I want to revisit a subject that unashamedly I’ve talked about quite a bit in the past.

Good anecdotal evidence from across the country points to the fact that, for a number of reasons, supervision is not well practiced in social work and certainly reflective supervision is conspicuous by it’s absence in many cases.

bill mckitterickSo, at David Niven Associates we have decided to put on master-classes by Bill Mckitterick – ex director of social services for Bristol and Author of ‘Supervision‘ a social work pocket book published by the Open University Press.

I don’t normally do book reviews but in this case I couldn’t agree more with the praise that it’s received and the valuable content it delivers.

The message that reflection and critical analysis should be at the heart of all supervision is key in my mind and the the fact that it’s a very easy to read book should attract people to it. It looks at the nature of supervision with regular good practice check lists throughout it, it looks at the practical problems which are often thrown up as a barrier in supervision and the clinical necessity of the task it’s self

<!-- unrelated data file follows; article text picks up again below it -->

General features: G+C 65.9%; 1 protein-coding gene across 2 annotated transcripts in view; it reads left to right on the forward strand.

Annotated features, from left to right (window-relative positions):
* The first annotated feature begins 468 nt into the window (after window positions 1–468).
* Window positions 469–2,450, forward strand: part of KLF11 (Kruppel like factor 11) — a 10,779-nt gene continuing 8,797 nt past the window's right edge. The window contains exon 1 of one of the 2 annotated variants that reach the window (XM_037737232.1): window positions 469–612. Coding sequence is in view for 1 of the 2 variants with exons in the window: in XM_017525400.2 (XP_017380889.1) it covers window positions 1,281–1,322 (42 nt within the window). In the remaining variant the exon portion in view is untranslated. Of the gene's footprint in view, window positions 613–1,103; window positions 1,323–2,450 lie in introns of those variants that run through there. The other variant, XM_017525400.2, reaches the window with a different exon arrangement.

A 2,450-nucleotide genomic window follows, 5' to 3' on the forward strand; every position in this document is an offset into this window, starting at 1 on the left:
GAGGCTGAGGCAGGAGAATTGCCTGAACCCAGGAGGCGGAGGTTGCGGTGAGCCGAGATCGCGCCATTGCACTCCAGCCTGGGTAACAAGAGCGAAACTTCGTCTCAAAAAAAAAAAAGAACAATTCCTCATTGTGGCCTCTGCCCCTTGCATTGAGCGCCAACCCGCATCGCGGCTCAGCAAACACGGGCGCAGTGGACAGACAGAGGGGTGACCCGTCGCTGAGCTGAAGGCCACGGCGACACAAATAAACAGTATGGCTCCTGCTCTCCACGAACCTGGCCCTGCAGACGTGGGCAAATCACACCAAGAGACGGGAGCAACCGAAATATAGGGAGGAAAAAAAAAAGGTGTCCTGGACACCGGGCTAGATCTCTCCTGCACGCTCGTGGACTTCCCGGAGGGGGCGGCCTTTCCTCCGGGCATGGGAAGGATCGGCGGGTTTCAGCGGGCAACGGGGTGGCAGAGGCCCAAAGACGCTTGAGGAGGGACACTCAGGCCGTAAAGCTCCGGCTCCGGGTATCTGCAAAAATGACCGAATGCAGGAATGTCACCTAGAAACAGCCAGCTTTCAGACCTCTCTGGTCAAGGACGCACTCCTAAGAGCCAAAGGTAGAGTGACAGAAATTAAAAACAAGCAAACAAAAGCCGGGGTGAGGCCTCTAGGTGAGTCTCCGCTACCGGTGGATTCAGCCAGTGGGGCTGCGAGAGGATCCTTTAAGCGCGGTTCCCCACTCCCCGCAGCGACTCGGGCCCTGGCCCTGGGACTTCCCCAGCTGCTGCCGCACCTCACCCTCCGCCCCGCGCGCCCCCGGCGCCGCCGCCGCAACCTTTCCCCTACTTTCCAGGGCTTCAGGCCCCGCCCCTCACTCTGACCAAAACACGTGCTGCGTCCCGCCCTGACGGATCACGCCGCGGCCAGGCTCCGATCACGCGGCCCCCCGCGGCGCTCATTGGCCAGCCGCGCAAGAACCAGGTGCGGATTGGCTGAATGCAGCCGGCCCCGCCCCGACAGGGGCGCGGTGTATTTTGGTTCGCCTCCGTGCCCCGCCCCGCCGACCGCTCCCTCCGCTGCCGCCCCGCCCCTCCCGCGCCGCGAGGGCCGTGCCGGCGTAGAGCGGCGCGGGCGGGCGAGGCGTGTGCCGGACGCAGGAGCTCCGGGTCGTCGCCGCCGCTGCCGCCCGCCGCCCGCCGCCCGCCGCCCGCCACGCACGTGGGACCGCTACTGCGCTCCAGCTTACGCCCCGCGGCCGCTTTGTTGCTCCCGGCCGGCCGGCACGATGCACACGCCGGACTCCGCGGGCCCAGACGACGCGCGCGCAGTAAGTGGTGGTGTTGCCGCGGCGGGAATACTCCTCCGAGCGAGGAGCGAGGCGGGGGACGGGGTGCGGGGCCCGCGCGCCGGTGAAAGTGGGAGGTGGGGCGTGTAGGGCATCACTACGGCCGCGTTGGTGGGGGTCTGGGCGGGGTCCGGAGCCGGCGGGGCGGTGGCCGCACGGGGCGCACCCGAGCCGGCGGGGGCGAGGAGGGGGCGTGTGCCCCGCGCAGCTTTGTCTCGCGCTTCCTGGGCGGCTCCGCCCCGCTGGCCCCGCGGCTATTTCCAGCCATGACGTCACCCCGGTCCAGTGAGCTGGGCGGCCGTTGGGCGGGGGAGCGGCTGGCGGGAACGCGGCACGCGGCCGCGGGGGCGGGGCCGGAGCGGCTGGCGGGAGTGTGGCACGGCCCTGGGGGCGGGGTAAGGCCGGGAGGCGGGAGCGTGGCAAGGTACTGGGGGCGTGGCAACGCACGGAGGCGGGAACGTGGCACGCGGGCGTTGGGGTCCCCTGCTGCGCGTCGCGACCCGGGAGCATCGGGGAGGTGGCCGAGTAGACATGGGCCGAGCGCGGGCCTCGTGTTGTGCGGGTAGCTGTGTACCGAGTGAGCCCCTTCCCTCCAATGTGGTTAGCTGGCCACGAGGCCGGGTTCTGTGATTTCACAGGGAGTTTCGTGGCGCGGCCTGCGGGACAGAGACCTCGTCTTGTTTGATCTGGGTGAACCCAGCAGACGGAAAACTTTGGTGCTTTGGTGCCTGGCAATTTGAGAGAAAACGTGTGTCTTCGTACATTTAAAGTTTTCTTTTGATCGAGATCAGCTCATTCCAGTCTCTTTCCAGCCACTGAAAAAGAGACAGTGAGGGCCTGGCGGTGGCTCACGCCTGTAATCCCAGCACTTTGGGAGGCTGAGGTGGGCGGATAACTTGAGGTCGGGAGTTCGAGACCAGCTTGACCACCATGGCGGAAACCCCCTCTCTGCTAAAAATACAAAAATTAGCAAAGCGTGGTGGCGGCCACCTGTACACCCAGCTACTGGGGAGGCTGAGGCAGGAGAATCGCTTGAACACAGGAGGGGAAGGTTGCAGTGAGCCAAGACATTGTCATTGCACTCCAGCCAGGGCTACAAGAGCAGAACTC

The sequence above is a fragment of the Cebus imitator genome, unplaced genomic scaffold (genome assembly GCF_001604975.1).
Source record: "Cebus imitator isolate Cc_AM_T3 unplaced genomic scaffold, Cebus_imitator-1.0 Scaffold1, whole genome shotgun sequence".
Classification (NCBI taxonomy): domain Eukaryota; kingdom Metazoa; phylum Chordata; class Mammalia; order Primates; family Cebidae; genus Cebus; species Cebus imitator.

In my view there’s just no way that the social work profession can deny the need for an value of operational and reflective supervision. The health of the social worker is critical to their ability to deliver a good service and yet the opportunity to nurture that in reflective supervision is often absent because workers and managers are consumed by short term guilt rising from heavy case loads and the need for immediate decisions.

Bill’s book and, we hope his classes currently being arranged, look at practical ways for supervisors to prepare strategies to breath life back into supervision, the method to find time and space and looking at multi professional settings.

If you are interested in these master-classes email and we can inform you of future classes.


See also
Stress in Social Work
Reflection in Social Work
Facebooktwitterpinterestlinkedinby feather